The Memo: Democrats debate Trump response – 'Being righteous and losing sucks'

President TrumpDonald John TrumpMichael Flynn transcripts reveal plenty except crime or collusion 50 people arrested in Minneapolis as hundreds more National Guard troops deployed Missouri state lawmaker sparks backlash by tweeting 'looters deserve to be shot' MORE is set to ramp up his rhetoric at a rally in Greenville, N.C., on Wednesday evening.

Democrats, in turn, are weighing how to respond. 

They almost uniformly believe there is a moral imperative to hit back at what they see as blatant racism on Trump’s part. 

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But they also want to avoid getting into a fight on his preferred territory of visceral, race-based appeals — especially if doing so would take the spotlight off topics such as health care and the economy, where they believe they hold the advantage.

“Being righteous and losing sucks,” one Democratic strategist fretted, asking for anonymity to speak candidly. “If people really want their vengeance on Trump, beat him.”

On Wednesday morning, Trump tweeted that he would talk at the rally about “people who love, and hate, our country.”

The reference to hatred was yet another contentious allusion to four Democratic congresswomen whom he took aim at on Twitter on Sunday. 

Trump also indicated be believes the battle is good for his political brand, telling the Daily Mail he’s pleased with the fallout.

“Well, let's put it this way,” Trump said in an interview with DailyMail.com “I’m not unhappy.”

Trump’s original attack has been widely condemned as racist, including by some Republicans. 

Trump wrote of the four minority congresswomen that they should “go back” to the “crime-infested places from which they came."

The four women are on the left of the Democratic Party and refer to themselves as the squad: Reps. Alexandria Ocasio-CortezAlexandria Ocasio-CortezThe battle of two Cubas An affordable zero-emissions grid needs new nuclear Recovery First: The American comeback shouldn't hinge on warmed-over policy agendas MORE (N.Y.), Ilhan OmarIlhan OmarHouse Democrats unveil measure to condemn police brutality The Hill's Morning Report - Presented by Facebook - George Floyd's death sparks protests, National Guard activation Police killing in Minneapolis puts new scrutiny on Biden pick MORE (Minn.), Ayanna PressleyAyanna PressleyHouse Democrats unveil measure to condemn police brutality Warren's VP bid faces obstacle: Her state's Republican governor Democrats blast CDC report on minorities and COVID-19 MORE (Mass.) and Rashida TlaibRashida Harbi TlaibPelosi: George Floyd death is 'a crime' Overnight Defense: Pentagon memo warns pandemic could go until summer 2021 | Watchdog finds Taliban violence is high despite US deal | Progressive Dems demand defense cuts Progressives demand defense budget cuts amid coronavirus pandemic MORE (Mich.).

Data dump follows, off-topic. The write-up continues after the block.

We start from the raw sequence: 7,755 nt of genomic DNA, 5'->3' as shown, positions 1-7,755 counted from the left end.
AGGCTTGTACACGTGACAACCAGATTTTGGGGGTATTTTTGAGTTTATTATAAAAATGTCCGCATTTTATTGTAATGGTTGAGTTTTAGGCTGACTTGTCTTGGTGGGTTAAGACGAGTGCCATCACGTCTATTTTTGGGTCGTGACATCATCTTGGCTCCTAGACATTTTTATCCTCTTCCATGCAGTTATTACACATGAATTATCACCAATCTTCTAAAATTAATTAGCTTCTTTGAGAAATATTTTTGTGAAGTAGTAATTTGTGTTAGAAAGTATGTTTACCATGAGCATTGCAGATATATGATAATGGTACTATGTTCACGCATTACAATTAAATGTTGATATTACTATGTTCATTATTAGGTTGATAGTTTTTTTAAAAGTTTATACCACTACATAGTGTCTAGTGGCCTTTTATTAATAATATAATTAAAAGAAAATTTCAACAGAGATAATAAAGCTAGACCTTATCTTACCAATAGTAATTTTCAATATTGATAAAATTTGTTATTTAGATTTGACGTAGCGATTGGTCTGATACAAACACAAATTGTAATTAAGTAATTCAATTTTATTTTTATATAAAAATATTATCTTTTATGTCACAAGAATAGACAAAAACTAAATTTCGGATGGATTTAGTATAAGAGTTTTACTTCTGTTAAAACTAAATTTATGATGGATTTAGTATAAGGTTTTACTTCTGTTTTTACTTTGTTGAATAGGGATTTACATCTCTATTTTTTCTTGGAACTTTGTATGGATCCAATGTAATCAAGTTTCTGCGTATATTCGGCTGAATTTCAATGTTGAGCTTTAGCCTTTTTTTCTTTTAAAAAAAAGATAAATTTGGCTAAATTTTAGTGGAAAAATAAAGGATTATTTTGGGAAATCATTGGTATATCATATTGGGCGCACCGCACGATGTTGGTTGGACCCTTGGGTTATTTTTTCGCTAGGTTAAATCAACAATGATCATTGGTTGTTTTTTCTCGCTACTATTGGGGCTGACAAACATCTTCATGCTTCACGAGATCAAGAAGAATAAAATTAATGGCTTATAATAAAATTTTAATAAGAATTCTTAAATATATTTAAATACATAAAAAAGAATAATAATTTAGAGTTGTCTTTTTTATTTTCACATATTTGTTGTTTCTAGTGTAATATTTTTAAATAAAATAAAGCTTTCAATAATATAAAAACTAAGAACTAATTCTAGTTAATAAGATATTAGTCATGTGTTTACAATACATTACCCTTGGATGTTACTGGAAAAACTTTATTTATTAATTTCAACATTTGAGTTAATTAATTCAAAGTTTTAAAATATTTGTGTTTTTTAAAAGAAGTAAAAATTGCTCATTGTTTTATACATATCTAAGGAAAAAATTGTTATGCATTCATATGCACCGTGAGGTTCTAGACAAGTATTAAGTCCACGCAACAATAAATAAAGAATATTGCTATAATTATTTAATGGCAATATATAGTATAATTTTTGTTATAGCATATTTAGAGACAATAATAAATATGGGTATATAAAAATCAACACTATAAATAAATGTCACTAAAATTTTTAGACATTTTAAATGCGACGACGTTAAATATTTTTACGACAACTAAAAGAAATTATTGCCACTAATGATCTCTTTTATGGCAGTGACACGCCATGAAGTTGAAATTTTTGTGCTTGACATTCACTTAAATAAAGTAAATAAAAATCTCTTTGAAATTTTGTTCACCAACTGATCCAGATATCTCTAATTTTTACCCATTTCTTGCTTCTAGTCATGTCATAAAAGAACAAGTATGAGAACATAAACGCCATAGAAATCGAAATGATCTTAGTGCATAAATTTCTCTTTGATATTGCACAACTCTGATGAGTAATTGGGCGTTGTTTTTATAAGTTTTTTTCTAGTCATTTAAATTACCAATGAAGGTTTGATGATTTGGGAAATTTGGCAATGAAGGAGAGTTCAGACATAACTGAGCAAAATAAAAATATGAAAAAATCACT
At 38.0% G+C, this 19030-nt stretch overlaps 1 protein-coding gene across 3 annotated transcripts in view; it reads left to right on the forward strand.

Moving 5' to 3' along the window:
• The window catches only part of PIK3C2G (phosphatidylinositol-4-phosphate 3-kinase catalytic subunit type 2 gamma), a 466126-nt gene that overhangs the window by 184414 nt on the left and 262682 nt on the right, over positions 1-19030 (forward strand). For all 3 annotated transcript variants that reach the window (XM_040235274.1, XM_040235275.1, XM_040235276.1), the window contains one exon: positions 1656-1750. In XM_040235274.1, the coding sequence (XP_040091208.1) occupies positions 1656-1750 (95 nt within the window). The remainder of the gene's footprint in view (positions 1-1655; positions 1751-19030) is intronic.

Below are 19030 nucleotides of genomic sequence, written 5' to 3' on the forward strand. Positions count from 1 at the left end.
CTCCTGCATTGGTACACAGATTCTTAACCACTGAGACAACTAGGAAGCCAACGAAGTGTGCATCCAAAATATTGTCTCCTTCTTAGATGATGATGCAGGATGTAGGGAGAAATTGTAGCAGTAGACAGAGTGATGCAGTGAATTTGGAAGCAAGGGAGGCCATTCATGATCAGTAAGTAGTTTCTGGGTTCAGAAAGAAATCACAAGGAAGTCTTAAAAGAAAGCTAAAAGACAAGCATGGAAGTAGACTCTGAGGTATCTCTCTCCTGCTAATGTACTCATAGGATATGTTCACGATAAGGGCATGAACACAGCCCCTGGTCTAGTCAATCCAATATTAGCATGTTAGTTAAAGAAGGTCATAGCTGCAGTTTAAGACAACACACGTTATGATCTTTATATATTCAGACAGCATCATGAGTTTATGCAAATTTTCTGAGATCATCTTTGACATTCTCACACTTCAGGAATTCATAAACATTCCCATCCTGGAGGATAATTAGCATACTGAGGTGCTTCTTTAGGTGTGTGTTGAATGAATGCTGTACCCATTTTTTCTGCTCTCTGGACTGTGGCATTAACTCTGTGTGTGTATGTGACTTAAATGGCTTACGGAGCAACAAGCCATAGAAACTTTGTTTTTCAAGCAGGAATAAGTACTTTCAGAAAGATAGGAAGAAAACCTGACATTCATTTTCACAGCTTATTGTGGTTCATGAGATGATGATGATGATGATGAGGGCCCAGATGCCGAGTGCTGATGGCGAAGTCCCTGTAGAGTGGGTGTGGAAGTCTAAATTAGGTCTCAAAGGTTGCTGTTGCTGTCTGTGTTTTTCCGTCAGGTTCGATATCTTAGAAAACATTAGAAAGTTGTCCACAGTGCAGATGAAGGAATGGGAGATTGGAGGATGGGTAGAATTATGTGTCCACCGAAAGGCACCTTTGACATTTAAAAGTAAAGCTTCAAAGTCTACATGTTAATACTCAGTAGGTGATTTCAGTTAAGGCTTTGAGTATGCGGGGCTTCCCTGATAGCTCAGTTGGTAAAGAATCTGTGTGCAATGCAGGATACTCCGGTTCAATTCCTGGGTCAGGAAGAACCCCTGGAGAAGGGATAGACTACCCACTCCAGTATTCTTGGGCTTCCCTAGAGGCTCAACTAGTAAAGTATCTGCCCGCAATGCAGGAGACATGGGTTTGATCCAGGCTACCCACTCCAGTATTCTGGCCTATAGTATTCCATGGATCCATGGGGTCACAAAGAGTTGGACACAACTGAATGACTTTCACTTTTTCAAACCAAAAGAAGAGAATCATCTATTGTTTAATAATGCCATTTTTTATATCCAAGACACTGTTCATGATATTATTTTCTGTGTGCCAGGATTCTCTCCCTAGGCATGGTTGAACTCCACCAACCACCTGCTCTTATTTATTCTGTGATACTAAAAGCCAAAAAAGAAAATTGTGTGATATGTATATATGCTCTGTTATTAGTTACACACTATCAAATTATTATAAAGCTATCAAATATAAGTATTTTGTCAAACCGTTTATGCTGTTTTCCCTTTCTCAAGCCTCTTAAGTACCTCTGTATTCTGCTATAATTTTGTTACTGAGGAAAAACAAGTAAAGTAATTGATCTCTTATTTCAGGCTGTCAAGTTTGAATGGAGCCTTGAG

Omar came to the United States as a child refugee from Somalia; the other three were born in the U.S. All four are American citizens.

In the firestorm that followed his original tweet, Trump has accused the women of speaking “so badly of our country,” of being “anti-Israel,” of using “disgusting language,” of having committed unspecified “horrible & disgusting actions” and of “endorsing Socialism, hatred of Israel and the USA.” 

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He has also repeatedly asserted that people who are not satisfied with the current state of the United States “can leave.”

Trump’s escalation suggests he believes he is on a favorable political course, despite the opprobrium his remarks have attracted. 

“The only thing they have, that they can do is, now, play the race card, which they’ve always done,” he told the Daily Mail.

Trump won the presidency in 2016 after a campaign that created furors with attacks on immigrants from Mexico and a judge of Mexican heritage, as well as a promise to stop all Muslim immigration to the United States.